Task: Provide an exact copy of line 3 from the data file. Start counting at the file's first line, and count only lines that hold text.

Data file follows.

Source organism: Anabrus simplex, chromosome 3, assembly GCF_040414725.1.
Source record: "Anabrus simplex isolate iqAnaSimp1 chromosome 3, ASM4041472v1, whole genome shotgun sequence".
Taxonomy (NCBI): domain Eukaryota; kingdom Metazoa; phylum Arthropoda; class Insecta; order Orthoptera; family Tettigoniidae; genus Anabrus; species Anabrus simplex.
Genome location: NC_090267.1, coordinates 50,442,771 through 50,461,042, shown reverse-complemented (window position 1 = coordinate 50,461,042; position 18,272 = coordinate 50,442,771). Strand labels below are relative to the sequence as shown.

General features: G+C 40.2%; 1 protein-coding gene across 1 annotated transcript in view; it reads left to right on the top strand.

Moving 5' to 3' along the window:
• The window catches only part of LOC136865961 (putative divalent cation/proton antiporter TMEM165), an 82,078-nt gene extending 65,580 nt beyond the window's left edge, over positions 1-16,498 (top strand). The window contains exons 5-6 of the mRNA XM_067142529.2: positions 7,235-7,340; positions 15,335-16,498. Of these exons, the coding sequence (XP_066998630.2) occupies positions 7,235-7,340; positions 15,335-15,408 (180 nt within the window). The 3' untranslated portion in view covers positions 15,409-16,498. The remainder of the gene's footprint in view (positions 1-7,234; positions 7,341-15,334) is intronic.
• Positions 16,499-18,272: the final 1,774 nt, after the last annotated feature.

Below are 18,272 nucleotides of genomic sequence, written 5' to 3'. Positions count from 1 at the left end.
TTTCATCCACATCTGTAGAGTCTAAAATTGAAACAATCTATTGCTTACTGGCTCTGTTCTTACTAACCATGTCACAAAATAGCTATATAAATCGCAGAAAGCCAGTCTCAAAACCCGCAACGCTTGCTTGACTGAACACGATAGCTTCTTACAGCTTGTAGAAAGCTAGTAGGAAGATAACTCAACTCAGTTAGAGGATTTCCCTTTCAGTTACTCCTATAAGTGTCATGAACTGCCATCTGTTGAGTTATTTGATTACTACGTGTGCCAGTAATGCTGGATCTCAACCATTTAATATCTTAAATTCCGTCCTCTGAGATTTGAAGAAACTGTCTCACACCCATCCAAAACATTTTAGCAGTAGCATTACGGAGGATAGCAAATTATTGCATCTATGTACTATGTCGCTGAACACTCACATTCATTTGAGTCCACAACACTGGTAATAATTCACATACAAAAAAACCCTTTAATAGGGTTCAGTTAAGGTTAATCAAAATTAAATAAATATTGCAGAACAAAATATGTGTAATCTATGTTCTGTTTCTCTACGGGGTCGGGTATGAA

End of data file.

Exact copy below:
Taxonomy (NCBI): domain Eukaryota; kingdom Metazoa; phylum Arthropoda; class Insecta; order Orthoptera; family Tettigoniidae; genus Anabrus; species Anabrus simplex.